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As SIM-Swapping Fuels Account Takeovers, Payfone Patents Tech to Fight It
June 16, 2017

By Peter Lucas

Consumers may not realize it, but their mobile phone is a gateway for criminals to take over their bank accounts. In a fast-growing scam known as SIM swapping, criminals transfer the phone number associated with a consumer’s mobile phone to the SIM card embedded in a mobile phone in their possession. They then use that device as a credential to take over the consumer’s bank accounts.

Image Credit: Payfone

Desai: “Some of our investors open the door to information we can use to detect SIM swapping.”

A SIM card, or subscriber identity module, is a removable computer chip on which mobile carriers store data such as a mobile phone number and address book.

“Mobile phones are becoming a hub for all kinds of consumer transactions, and even banks are moving consumers toward them for sending one-time passwords. So it’s not surprising that criminals are transitioning fraud to mobile devices,” says Al Pascual, senior vice president, research director, and head of fraud and security research for Pleasanton, Calif-based Javelin Strategy & Research.

Account-takeover activity via mobile devices nearly doubled year-over-year between 2015 and 2016, Pascual adds.

To thwart SIM swaps, Payfone, a New York City-based provider of mobile and digital identity authentication technology, has developed an application that detects when a mobile phone number has been transferred from a SIM card on one mobile device to another. The application also notifies a consumer’s bank when a SIM swap occurs. Payfone announced this week it has secured a patent for the technology.

In a SIM swap, a criminal purchases consumer data on the black market to identify potential victims. After identifying consumers with mobile phones, the criminal contacts the victim’s carrier claiming to be a customer whose phone has been lost or stolen. He requests the phone number be ported to a new mobile phone connected to the carrier’s network.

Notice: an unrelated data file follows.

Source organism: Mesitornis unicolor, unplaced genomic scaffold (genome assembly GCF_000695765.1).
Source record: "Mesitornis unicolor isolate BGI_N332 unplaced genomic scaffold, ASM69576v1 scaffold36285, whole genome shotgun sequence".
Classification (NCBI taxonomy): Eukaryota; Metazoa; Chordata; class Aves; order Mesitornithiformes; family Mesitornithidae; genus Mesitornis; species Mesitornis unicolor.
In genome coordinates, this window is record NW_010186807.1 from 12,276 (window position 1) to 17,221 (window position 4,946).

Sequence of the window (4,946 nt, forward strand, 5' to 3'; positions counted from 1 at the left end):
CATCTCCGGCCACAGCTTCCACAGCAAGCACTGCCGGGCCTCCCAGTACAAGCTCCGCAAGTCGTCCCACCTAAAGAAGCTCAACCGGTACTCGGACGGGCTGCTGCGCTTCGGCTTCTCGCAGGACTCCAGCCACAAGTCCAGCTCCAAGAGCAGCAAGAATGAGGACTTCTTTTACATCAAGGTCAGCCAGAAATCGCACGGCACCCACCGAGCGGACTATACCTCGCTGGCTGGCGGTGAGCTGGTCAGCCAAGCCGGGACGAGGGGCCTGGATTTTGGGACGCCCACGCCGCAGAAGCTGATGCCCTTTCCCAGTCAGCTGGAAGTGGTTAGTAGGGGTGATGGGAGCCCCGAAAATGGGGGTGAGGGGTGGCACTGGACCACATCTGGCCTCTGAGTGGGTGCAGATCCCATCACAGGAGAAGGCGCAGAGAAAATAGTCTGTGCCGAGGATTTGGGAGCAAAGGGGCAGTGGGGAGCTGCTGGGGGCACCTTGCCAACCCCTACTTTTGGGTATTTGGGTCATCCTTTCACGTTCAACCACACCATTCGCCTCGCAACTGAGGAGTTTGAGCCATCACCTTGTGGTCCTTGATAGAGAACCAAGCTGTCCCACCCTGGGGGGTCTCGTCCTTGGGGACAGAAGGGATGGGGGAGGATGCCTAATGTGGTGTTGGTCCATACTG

After the criminal answers a couple of basic security questions—the answers to which are usually contained in data the criminal has—the mobile carrier transfers the victim’s phone number to the new device’s SIM card. The carrier then deletes the phone number from the SIM card in the victim’s phone, thereby cutting off the victim’s phone service.

“Mobile carriers are a weak link, because they don’t have particularly strong customer authentication,” Pascual says. “Verizon just this year stopped accepting Social Security numbers as a form of authentication.”

Once a SIM swap is complete, criminals can contact the victim’s bank and request a temporary account password or PIN be sent via text message. Because the victim’s phone is no longer receiving calls or texts, the message goes directly to the criminal’s phone without the victim’s knowledge.

Since the mobile number on the device used by the criminal matches the one the bank has on file, the criminal passes the first authentication hurdle. Answering a couple of additional questions gets the criminal through the security gate. Again, the answers are often contained in data the criminal has compiled on the consumer, fraud experts say.

Next, the criminal uses the temporary password or PIN to reset account passwords and assume control of the account. The criminal can then transfer money out of the account, order new credit or debit cards, or use account information to steal the victim’s identity.

Payfone monitors activity on mobile carriers’ networks to identify requests to port a phone number to a new device, and for new bank passwords. Payfone also works with all major mobile carriers in the United States and six of the top 10 banks. Investors in the company include American Express Ventures, Verizon Ventures, and bank-owned risk-management company Early Warning Services LLC.

Earlier this month Payfone struck a deal with Early Warning to provide mobile-authentication technologies for Early Warning’s Zelle person-to-person payments network. Zelle officially began rolling out this week.

“Some of our investors open the door to information we can use to detect SIM swapping,” says Rodger Desai, chief executive at Payfone.

Still, when it comes to combatting SIM swapping, Payfone’s technology is not the only game in town, say Javelin’s Pascual and Julie Conroy, research director for the Boston-based research firm Aite Group. Many competitors in the market, such as London-based ValidSoft, cut their teeth in the United Kingdom and Europe, where SIM swapping is more prevalent, according to Pascual.

“It will be interesting to see what kind of competitive advantage Payfone’s patent provides,” Conroy says.

She cautions that relying on one fraud-prevention technology can be risky. “There needs to be multiple layers of technology to effectively fight fraud,” she says.

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